Design Thinking: Meet Your New Strategy for Retaining High-performers
While the War for Talent is heating up for the moment, the War for Top Talent never stopped. Whether you’re in a bear or a bull market, high-performers are essential to your organization. They take sales to the next level, they turn customer service into an art form, and they prototype your next best-selling product. If you were trying to sum up the purpose of modern HR, it might go something like this: hire more high performers and figure out how to retain and develop them. Today, we’re going to talk about the second part of that statement and how principles of design thinking can make your employee experience more engaging for high-performers and your workforce as a whole.
Pioneered in Silicon Valley, Design Thinking is a methodology used to shorten the time-to-market and improve the quality of new products, services and processes. Design Thinking starts by grounding the project in empathy for the end user and advocates for a rapid cycle of brainstorming, prototyping and testing to optimize the final product. How can this approach help you retain more rock star talent? Let me count the ways!
High-performers are always in demand.
In the age of LinkedIn and Glassdoor.com, your best employees are hyper aware of their value in the marketplace. To retain them, HR needs to start curating employee experiences with programs and processes that serve the needs of top talent. Design Thinking has the potential to deliver human-centered experiences that turn your best people into your biggest fans.
Avoid expensive, drawn out design processes.
Properly applied, Design Thinking principles force you to start prototyping quickly and let the flaws in your concept reveal themselves early. Coupled with frequent opportunities to pilot, collect feedback and reiterate, Design Thinking will help you avoid much of the second guessing and analysis paralysis that can derail your project and cost you money.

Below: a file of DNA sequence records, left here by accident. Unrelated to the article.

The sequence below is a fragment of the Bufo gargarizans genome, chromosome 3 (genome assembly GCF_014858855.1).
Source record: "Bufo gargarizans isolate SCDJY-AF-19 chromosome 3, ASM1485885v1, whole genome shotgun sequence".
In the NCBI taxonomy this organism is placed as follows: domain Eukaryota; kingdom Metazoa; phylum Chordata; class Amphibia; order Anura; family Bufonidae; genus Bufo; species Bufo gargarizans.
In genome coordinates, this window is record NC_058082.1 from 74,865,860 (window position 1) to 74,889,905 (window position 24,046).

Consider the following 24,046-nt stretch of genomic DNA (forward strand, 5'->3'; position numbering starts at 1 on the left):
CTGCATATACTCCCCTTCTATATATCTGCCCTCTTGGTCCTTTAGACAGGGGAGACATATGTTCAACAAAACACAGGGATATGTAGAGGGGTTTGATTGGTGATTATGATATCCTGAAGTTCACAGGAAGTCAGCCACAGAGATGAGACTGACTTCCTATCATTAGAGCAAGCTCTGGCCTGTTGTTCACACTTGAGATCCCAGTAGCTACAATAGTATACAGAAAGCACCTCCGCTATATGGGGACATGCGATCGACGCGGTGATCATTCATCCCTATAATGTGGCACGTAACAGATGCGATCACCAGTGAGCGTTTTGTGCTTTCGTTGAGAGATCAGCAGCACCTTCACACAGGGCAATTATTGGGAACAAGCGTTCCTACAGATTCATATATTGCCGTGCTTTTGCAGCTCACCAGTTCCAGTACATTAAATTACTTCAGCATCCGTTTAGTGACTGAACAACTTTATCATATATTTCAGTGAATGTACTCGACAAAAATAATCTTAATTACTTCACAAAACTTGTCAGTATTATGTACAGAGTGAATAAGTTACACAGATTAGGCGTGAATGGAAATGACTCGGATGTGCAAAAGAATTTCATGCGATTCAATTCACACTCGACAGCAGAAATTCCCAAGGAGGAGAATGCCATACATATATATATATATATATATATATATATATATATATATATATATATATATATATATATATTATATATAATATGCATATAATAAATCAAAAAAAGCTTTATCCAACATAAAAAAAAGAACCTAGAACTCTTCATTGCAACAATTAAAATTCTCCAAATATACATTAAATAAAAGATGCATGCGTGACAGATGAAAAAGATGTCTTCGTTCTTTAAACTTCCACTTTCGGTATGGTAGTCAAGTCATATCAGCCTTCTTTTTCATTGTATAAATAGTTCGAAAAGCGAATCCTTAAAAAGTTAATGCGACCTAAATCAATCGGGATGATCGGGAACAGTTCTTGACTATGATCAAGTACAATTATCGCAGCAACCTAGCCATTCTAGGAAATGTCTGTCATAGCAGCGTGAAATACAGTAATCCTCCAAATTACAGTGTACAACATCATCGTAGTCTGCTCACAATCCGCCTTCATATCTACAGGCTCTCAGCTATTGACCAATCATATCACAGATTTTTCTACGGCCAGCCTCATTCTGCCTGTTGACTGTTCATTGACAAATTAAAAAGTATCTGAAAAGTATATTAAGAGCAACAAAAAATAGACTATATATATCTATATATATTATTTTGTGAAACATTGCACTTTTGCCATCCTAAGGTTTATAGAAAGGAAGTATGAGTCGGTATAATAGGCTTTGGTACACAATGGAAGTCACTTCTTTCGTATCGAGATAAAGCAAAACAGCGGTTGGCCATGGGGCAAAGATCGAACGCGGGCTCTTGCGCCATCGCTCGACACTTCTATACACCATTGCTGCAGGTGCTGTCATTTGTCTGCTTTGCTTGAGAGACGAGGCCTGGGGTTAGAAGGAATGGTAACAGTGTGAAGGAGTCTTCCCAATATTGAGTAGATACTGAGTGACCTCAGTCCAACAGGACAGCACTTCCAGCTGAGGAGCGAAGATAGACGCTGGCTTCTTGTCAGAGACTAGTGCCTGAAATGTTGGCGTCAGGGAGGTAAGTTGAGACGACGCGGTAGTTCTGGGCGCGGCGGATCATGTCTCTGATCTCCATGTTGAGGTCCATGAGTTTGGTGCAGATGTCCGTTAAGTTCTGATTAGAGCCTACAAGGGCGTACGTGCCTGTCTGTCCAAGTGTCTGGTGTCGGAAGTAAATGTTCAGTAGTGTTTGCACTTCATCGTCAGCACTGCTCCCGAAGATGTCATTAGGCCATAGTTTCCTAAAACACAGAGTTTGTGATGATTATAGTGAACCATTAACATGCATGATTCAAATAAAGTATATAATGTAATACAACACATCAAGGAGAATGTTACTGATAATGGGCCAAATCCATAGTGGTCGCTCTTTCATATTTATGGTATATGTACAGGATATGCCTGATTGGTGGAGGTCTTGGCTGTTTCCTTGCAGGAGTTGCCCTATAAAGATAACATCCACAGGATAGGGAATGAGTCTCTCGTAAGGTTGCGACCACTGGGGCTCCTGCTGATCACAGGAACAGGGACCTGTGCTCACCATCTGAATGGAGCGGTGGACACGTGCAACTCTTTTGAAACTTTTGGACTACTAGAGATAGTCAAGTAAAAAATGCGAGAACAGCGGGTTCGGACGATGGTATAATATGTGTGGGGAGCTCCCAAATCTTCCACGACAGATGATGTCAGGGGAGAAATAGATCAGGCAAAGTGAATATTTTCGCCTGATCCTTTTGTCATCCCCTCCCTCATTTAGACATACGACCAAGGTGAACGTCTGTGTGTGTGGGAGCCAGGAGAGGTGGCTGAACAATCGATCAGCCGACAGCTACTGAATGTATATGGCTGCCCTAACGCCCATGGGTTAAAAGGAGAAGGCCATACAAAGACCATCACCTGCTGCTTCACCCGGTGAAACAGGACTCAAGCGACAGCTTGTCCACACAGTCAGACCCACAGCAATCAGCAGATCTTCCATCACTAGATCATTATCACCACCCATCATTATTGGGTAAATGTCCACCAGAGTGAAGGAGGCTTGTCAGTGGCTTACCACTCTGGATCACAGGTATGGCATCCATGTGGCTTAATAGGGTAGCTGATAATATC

Enable mastery and autonomy.
Mastery and autonomy are major motivational forces for most people. Keep this fact in mind when designing your next policy or process. Does it seriously restrict your employees’ ability to develop their skills or how they use them at work? Without a compelling reason for such a restriction (e.g., regulatory compliance, safety etc.), Design Thinking dictates that you take the path that best aligns with your employees’ fundamental human needs.
Design meaningful rewards and career experiences.
The better you understand your people, the better you can design programs that recognize them the way they want to be recognized and develop them the way they want to be developed. Programs rooted in empathy for the end user can be an essential part of your strategy to retain your top talent.
Design Thinking is no panacea for every human capital challenge under the sun, but it is a powerful tool to increase engagement and reduce roadblocks to performance throughout your organization.
Want to learn more about how to apply design thinking to your talent management challenges? Click here and sign up for this upcoming webcast on the topic.